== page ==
1. The plants:

Of course, the plants. I have picked 3 that stood out for me as being particularly worth adding to our collection at Easton.

  1. Salvia ‘Love and Wishes’ available at Dyson’s Salvias
  • This is a new introduction and has been awarded 3rd prize in RHS plant of the year 2015. I loved the dark maroon stems and flowers the colour of Ribena. It makes a bushy plant 80cm x 80 cm, flowers for the whole summer and is loved by bees. In our garden we will keep it in pots so that it can overwinter in a cool greenhouse. (Photo Credit: Plants For Europe)

Salvia Love and Wishes - an amazing colour William Dyson - Chelsea exhibitor - with Salvia Love and Wishes

  1. Aeonium ‘Poldark’ at Trewidden Nursery
  • This homebred Aeonium really excited me. We grow A. arboreum ‘Shwarzkopf’ – a fabulous plant for large planting schemes but inclined to look like a walking stick with a black succulent on top. Aeonium ‘Poldark’ is a cross between A. ‘Shwarzkopf’ and A. arboreum and has all the qualities of its parents as well as a branching compact habit. Perfect for low maintenance summer containers.

Aeoniumpoldark.jpg-large Aeoniums at Chelsea

  1. Nepeta grandiflora ‘Summer Magic’ at Hardy’s Plants
  • First launched at Chelsea by Hardy’s in 2013, this compact catmint has stood the test of time as it weaved through the planting on this year’s display. Catmint flowers all summer but can flop about a bit – this new cultivar holds its shape better. Compact, weather resistant and a great alternative to lavender for those of us who have soil that lavender just doesn’t like. See this year’s introduction here.

Rosie Hardy at RHS Chelsea Flower Show 2015 Nepeta grandiflora 'Summer Magic'

  1. Alpines

As many of you will know, we have recently added a large alpine bed and troughs to the Pickery at Easton Walled Gardens. The clever ‘here’s-one-I-made earlier’ or ‘alpines for dummies’ approach by Rotherview Nursery made picking and mixing alpines in troughs a breeze. Zoom in to the pictures below to see their guides to each trough.

Alpine trough RHS Chelsea 2015 Alpine Trough RHS Chelsea Flower Show 2015

  1. Plant Tunnels from Plant Belles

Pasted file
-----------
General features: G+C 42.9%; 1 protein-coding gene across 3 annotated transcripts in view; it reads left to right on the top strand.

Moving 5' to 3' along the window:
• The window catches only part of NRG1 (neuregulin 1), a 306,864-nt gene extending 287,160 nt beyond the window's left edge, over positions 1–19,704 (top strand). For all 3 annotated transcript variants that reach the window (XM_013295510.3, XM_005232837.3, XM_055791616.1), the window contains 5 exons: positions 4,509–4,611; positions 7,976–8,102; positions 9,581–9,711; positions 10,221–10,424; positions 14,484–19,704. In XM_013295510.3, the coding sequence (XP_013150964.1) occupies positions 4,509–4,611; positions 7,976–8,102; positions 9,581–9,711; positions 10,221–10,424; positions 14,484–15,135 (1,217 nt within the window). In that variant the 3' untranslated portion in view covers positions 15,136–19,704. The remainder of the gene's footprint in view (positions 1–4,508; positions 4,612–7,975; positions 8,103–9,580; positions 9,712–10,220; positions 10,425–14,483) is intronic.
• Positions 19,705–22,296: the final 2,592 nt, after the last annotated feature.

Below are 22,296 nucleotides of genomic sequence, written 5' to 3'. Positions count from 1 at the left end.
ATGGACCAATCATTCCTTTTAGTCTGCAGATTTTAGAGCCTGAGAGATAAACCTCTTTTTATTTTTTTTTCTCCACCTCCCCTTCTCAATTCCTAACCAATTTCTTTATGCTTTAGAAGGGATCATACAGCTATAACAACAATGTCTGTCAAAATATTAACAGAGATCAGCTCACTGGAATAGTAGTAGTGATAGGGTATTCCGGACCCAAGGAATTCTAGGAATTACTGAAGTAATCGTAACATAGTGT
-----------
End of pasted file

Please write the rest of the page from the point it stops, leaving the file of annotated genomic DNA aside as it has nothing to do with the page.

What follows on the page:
We are big fans of rusted metal at Easton Walled Gardens. Likely to have been made from recycled products, the burnt umber colour fades into the green landscape and provides support, rather than a clash, to your colour scheme.

plant belles plant tunnels

Rustic do-it-yourself plant tunnels in various heights protect your precious crops from pests and cold. The hoops hold bamboo canes which form a framework to take plastic or fleece. Green, easy and with no maintenance issues, we like the idea of trying out Plant Belles metal hoops in our vegetable garden.

  1. Tomato Conversations with Paolo Arrigo of Seeds of Italy and Susan Robinson from
    W. Robinson and Son.

One of the big draws of Chelsea Flower Show is meeting like minded people. Talking to vegetable specialists if you are a gardener and love food is an intensely pleasurable experience.

chelsea flower show 2015 269 Susan Robinson at RHS Chelsea Flower Show

Here is the master of italian edibles, Paolo Arrigo (not quite a pensioner yet!) and Susan Robinson, part of a legendary dynasty of vegetable growers. In two 10 minute conversations I learnt some canny observations that could take a lifetime to discover. In fact, I learnt so much that I will be posting some of their tomato wisdom later in the year. In the meantime you can discover more plant recommendations and tips from the award winning nursery owners I spoke to here.

  1. Chatsworth and Dan Pearson. A winning combination.

Chatsworth sets the standard for country houses throughout the world and Dan Pearson has massive design credentials so it seemed fitting that these two giants should occupy a prime space in the show ground. (If you are unfamiliar with Dan Pearson’s work his site is well worth a browse.)

Laurent Perrier Chatsworth garden at RHS Chelsea Flower Show Laurent Perrier Chatsworth Garden at RHS Chelsea Flower Show